Bruce Boyden: Can a Computer Intercept Your Email?
Comment by: Marcia Hofmann
Published version available here: http://papers.ssrn.com/sol3/papers.cfm?abstract_id=2028980
Workshop draft abstract:
Can a computer spy on you? Obviously a computer can be used to spy on you, but can the computer itself invade your privacy? This question, once perhaps metaphysical, has gained added urgency in recent years as email services such as Google have begun scanning their users’ emails in order to target advertisements and ISPs have begun using filtering to weed out viruses, spam, and most controversially, copyrighted material from their systems. Such automated scanning and handling of electronic communications arguably violates the federal Wiretap Act, which prohibits intentional interception of an electronic communication without the consent of a party.
Interception is defined under the Wiretap Act as “the aural or other acquisition of the contents of any wire, electronic, or oral communication through the use of any electronic, mechanical, or other device.” Courts have long struggled to apply this definition outside of the context of the traditional wiretap or electronic eavesdropping situation. For example, early Wiretap Act cases involving recordings posed the challenge of determining when exactly the moment of interception occurred: when the conversation was recorded, in which case the circumstances of the act of recording would determine whether an interception occurred, or when the conversation was listened to, in which case the circumstances of playback would determine whether there was a violation. In other words, in recording situations, do machines intercept communications or do humans? Courts have generally answered that question by holding that it is machines that accomplish the interception, albeit as one early case put it, they do so as the “agent of the ear.” Subsequent decisions have held recordings or copied communications to be interceptions whether or not they are ultimately listened to or read by humans.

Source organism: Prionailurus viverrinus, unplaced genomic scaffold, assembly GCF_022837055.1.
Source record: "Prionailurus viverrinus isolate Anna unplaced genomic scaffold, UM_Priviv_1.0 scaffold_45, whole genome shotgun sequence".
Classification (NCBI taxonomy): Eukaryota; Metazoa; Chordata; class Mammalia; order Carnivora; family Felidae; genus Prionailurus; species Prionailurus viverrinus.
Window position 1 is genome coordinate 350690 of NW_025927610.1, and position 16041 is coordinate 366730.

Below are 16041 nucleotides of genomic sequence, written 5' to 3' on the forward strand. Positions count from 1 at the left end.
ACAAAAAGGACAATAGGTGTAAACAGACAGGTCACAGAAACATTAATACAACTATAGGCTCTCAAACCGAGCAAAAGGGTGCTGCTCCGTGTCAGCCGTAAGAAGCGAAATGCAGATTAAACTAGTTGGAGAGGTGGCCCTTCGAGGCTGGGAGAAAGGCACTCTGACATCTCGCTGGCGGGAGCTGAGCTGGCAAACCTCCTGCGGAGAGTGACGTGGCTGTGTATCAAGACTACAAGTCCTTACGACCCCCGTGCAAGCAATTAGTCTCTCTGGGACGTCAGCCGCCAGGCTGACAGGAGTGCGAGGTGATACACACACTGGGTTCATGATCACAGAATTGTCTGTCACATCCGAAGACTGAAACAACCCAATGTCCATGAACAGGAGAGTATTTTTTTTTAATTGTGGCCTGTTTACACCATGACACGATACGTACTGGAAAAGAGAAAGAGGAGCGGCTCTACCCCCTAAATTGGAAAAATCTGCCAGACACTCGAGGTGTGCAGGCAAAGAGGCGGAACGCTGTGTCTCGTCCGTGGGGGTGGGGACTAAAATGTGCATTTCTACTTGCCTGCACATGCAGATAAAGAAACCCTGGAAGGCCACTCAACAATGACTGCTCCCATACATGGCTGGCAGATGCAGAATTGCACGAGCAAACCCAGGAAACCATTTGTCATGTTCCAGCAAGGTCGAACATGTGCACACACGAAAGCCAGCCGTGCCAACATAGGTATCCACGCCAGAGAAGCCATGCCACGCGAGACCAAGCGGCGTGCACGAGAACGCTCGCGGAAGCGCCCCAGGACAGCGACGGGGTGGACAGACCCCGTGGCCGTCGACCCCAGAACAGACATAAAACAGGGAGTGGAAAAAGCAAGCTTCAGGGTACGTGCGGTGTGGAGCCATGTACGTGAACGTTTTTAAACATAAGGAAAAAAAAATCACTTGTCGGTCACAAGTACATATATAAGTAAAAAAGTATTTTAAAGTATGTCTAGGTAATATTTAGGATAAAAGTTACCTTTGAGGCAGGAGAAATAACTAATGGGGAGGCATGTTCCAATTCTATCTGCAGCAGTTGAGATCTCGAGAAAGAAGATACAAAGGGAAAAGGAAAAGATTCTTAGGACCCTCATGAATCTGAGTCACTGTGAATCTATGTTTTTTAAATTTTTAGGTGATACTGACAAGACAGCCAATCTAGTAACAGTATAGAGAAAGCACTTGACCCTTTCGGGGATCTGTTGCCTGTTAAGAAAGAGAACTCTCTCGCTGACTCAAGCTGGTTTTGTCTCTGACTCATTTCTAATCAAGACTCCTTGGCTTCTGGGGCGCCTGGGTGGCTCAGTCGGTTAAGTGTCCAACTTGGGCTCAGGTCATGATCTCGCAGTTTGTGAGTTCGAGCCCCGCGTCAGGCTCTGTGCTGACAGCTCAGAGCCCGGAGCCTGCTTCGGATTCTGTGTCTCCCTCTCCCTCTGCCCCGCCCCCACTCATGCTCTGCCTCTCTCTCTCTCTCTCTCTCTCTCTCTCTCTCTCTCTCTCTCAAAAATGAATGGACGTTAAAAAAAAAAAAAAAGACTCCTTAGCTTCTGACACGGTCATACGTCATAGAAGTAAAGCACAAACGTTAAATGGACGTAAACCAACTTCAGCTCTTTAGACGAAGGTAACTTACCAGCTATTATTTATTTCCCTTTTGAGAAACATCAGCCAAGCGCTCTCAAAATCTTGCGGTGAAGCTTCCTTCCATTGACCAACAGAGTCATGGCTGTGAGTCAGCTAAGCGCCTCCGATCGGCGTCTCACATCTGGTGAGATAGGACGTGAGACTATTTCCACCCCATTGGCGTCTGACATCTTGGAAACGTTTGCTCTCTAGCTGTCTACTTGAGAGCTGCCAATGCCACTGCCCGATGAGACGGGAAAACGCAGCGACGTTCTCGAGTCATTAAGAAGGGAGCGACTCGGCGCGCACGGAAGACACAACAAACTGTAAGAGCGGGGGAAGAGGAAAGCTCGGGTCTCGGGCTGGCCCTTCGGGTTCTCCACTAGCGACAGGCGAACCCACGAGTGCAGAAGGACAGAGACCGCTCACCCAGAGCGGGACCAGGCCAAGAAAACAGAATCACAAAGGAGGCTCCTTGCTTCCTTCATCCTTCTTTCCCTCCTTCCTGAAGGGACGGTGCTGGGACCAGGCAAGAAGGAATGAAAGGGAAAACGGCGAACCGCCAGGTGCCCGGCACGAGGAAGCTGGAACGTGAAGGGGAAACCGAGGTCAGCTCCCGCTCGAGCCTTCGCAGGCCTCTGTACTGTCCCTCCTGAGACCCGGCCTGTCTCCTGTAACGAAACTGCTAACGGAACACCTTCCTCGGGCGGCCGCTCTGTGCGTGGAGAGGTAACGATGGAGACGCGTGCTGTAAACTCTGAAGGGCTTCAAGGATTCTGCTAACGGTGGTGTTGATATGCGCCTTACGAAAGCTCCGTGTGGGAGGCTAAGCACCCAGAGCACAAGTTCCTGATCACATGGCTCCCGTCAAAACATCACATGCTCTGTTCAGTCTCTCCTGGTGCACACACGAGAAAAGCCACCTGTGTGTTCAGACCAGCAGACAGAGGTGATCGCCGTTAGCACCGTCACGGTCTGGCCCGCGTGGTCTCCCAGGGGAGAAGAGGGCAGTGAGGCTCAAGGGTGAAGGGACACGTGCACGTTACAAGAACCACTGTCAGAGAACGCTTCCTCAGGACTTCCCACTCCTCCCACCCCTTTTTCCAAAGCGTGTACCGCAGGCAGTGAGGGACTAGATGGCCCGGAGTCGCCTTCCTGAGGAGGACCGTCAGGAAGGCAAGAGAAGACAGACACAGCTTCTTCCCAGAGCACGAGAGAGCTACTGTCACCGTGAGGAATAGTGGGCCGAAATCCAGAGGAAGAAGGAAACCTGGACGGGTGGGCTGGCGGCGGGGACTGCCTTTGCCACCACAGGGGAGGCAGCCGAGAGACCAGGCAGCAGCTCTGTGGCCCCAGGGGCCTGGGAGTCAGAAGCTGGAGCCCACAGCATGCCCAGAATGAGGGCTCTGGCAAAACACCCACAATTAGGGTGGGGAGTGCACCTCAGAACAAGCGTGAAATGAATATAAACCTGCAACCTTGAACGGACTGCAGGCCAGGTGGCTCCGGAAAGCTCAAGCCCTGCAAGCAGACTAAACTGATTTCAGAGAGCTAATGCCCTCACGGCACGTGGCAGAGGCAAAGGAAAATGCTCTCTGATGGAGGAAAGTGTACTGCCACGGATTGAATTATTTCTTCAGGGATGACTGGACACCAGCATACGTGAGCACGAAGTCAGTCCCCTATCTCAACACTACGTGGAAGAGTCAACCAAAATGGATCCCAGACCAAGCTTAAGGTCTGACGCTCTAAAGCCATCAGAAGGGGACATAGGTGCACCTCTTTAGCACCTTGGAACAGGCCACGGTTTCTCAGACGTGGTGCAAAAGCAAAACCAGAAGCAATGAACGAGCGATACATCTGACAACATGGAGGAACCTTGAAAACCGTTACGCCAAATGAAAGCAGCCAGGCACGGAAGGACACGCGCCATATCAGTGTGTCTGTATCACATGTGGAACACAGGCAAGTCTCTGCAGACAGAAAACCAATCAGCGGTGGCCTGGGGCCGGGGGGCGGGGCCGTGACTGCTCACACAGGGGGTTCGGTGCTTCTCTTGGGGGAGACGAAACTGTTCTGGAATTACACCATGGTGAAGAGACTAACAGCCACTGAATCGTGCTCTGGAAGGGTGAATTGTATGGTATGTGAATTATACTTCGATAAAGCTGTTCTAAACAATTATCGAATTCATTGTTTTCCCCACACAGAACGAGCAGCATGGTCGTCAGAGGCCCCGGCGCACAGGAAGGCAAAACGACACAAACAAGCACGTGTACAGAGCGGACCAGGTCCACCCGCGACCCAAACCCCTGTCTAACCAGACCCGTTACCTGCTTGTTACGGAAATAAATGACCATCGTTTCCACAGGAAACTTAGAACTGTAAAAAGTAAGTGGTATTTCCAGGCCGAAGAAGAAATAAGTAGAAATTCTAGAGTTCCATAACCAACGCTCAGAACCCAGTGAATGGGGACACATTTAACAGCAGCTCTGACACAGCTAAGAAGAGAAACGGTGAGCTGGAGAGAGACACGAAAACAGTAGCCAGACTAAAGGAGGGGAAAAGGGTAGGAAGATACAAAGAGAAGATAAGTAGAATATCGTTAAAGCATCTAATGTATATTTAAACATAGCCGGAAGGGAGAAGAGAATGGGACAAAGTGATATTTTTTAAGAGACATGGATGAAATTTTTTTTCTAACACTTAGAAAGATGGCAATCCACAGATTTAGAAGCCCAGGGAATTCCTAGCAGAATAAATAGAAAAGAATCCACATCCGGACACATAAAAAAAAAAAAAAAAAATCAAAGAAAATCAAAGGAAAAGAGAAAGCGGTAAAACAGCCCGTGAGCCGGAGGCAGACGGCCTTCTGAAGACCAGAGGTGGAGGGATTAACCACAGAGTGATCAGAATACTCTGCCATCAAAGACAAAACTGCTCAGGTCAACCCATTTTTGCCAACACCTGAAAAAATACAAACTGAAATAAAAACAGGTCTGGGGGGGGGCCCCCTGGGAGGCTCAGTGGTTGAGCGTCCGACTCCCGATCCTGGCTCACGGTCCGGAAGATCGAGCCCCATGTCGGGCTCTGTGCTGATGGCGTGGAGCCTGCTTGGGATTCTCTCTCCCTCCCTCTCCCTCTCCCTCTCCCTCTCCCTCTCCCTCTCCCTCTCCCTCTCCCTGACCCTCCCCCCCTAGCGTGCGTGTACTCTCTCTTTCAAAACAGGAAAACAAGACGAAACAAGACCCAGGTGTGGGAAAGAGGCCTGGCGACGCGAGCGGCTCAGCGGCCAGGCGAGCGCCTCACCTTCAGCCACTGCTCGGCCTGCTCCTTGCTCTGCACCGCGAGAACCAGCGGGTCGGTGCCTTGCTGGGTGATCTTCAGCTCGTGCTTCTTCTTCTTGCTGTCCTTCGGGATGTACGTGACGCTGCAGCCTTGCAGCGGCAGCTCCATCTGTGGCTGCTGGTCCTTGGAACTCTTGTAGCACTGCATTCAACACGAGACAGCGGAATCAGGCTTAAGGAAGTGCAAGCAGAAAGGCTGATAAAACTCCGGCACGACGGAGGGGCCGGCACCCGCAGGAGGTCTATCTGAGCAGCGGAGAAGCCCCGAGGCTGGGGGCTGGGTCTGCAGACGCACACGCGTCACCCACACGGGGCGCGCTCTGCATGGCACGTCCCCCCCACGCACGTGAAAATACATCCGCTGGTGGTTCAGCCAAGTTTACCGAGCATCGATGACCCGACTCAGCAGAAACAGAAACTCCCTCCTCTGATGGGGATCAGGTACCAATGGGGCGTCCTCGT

The conclusion that devices intercept, even if it makes sense for the recording context, should not be reflexively applied to all automated handling of communications. Even if “acquisition” can apply to a recording rather than perception, recordings and other copies enable human perception of the contents of a communication. It is the prospect of third-party perception of the contents of a private communication that is the harm the Wiretap Act protects against. Unmoored from that prospect of harm, automated handling of communications does not pose the relevant danger and should not fall within the definition of “acquisition.” It neither carries those contents to a human for perception, nor does it capture them for later perception. Advertising, filtering, blocking, and other actions in which the substance of the communication is not preserved should not be held to be a violation of the ECPA.